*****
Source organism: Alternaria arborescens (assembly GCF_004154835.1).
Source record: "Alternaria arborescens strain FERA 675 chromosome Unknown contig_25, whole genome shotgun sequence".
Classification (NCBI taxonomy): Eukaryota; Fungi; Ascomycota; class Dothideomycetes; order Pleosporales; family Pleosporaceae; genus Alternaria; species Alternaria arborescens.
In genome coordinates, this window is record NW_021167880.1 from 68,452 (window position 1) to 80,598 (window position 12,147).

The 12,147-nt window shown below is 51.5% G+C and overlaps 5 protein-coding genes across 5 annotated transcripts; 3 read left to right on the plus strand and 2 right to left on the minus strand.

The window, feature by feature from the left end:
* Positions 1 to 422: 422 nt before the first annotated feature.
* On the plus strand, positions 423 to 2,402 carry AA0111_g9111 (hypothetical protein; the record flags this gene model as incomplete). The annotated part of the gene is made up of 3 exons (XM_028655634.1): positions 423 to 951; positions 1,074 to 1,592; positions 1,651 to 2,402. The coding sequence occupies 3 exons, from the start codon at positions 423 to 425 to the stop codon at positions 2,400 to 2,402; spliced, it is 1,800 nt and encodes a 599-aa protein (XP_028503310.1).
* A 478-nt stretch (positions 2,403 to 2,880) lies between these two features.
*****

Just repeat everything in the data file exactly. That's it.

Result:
Source organism: Alternaria arborescens (assembly GCF_004154835.1).
Source record: "Alternaria arborescens strain FERA 675 chromosome Unknown contig_25, whole genome shotgun sequence".
Classification (NCBI taxonomy): Eukaryota; Fungi; Ascomycota; class Dothideomycetes; order Pleosporales; family Pleosporaceae; genus Alternaria; species Alternaria arborescens.
In genome coordinates, this window is record NW_021167880.1 from 68,452 (window position 1) to 80,598 (window position 12,147).

The 12,147-nt window shown below is 51.5% G+C and overlaps 5 protein-coding genes across 5 annotated transcripts; 3 read left to right on the plus strand and 2 right to left on the minus strand.

The window, feature by feature from the left end:
* Positions 1 to 422: 422 nt before the first annotated feature.
* On the plus strand, positions 423 to 2,402 carry AA0111_g9111 (hypothetical protein; the record flags this gene model as incomplete). The annotated part of the gene is made up of 3 exons (XM_028655634.1): positions 423 to 951; positions 1,074 to 1,592; positions 1,651 to 2,402. The coding sequence occupies 3 exons, from the start codon at positions 423 to 425 to the stop codon at positions 2,400 to 2,402; spliced, it is 1,800 nt and encodes a 599-aa protein (XP_028503310.1).
* A 478-nt stretch (positions 2,403 to 2,880) lies between these two features.